In 1938 the painter and art teacher Phil Dike helped him get an opportunity to work at Walt Disney Studios in Burbank.[1]


At Disney Engel worked in the film Fantasia, released in 1940. At the time, Disney intended to integrate "low" art (animation) and "high" art (classical music), and the studio needed someone who was familiar with the timing of dance. Because of his drawing talent and his growing knowledge of dance, Engel was assigned to work on the choreography of the Russian sprites and Chinese mushrooms dance sequences of Tchaikovsky's Nutcracker Suite, animated by Art Babbitt. For these sequences, Engel emphasized the contrast between the bright figures and dark ground, which critics consider as an important development of modern animation away from naturalism.[4]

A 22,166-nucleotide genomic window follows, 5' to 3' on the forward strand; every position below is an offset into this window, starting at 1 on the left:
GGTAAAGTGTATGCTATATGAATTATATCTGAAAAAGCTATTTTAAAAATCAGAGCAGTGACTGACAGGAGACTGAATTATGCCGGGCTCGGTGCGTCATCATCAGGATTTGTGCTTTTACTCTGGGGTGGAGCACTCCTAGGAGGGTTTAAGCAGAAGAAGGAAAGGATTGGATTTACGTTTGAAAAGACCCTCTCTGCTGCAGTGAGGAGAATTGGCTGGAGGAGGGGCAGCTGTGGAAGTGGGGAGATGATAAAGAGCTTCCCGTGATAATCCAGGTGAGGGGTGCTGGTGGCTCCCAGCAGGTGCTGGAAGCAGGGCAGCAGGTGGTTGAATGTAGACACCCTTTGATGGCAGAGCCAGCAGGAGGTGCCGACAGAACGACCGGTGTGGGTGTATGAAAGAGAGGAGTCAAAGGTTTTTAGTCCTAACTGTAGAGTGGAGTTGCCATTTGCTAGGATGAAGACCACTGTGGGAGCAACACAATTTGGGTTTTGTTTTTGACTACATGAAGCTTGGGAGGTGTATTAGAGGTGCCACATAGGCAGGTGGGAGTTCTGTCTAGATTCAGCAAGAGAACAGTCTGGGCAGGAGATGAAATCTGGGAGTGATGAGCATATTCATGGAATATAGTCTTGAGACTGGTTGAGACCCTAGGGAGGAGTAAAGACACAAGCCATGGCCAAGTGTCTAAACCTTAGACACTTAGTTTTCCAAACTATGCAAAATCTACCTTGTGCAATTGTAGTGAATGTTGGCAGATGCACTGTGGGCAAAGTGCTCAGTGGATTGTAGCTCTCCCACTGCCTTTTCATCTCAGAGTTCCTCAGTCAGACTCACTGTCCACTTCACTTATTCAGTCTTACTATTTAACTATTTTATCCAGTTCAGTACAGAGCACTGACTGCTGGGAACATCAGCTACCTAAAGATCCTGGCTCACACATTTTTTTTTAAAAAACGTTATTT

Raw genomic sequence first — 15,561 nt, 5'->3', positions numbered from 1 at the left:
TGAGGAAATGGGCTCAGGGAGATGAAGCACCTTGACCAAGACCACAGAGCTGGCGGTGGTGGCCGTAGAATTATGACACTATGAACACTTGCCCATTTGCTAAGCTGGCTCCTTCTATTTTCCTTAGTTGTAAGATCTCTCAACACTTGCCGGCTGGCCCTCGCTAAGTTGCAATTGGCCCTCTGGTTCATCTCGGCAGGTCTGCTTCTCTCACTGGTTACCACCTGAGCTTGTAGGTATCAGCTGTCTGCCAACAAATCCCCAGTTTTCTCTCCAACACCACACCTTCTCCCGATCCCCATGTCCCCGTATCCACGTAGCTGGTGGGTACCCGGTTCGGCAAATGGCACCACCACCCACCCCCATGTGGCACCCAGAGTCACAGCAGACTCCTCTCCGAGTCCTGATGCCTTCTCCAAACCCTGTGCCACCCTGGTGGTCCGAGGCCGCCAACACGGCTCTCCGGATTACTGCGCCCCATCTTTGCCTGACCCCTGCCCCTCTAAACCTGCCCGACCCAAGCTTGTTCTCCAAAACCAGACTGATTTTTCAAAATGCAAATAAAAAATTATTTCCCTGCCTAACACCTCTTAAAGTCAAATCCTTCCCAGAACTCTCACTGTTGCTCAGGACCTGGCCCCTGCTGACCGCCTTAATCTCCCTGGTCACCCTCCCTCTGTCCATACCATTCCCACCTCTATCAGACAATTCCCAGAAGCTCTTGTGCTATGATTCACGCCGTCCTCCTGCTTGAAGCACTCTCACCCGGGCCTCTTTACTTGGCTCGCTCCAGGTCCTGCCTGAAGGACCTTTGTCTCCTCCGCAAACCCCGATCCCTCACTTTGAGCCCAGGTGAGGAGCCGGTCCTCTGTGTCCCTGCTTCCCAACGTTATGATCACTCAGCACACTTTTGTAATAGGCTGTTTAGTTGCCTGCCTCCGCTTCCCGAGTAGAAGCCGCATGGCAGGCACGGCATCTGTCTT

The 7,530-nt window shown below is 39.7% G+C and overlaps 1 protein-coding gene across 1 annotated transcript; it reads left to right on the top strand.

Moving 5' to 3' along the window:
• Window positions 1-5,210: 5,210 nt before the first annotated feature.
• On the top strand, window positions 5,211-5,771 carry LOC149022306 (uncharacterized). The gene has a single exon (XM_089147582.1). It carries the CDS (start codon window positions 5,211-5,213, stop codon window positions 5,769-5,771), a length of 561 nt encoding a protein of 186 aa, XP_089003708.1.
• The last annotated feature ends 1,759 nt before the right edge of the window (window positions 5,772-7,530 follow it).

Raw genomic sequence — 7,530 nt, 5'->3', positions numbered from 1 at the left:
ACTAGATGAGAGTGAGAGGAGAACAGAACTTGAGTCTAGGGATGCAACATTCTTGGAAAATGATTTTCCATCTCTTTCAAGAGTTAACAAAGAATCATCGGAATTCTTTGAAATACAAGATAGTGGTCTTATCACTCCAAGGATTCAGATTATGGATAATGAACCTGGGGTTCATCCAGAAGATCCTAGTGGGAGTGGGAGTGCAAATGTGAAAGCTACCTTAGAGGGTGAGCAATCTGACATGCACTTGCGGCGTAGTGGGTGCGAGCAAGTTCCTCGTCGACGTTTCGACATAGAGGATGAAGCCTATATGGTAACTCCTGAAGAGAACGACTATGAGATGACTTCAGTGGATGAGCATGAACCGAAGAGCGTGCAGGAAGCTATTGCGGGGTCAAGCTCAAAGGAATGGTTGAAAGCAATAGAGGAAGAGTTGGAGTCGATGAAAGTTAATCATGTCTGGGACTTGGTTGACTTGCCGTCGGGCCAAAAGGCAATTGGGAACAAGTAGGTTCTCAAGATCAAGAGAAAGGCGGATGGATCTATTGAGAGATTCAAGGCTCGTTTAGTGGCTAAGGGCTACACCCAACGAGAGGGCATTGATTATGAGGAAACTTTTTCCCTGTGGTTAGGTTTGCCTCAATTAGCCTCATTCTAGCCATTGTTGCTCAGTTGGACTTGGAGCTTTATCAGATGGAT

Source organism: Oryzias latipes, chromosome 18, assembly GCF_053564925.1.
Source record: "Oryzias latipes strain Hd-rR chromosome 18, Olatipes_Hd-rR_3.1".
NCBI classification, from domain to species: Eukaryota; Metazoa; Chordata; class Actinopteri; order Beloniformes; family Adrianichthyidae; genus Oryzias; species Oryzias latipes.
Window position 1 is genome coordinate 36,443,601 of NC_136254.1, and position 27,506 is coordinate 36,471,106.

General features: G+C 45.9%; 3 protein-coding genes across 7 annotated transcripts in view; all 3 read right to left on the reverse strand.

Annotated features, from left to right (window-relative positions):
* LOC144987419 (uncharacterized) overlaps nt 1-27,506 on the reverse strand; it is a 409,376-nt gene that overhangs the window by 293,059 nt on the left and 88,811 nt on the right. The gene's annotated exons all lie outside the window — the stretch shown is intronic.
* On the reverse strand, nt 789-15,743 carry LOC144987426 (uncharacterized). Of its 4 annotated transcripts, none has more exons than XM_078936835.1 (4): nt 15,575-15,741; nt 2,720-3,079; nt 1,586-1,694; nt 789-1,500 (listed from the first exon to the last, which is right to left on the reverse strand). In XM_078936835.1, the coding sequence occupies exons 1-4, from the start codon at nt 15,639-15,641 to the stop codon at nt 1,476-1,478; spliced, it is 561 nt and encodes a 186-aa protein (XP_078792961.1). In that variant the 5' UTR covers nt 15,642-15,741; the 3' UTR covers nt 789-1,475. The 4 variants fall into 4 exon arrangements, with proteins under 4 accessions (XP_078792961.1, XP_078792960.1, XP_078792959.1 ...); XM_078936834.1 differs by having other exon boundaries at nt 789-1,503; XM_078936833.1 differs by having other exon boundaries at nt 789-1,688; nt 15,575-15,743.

David Hand, director of Bambi, asked Engel work with him on the film. Engel did the storyboard for the sequence where Bambi first encounters the doe Faline. After completing the sequence, he did color sketches that diverged from the naturalistic color schemes being used in production.[3]

Engel's time at Disney would come to an end with the development of the Disney animators' strike.[4] While the union won the case over the studio, Engel didn't go back, largely because while he enjoyed the place, he felt uncomfortable being surrounded by colleagues that he felt didn't share his passion for the aesthetics of animation.[citation needed]

1942–1944: Motion Picture Unit[edit]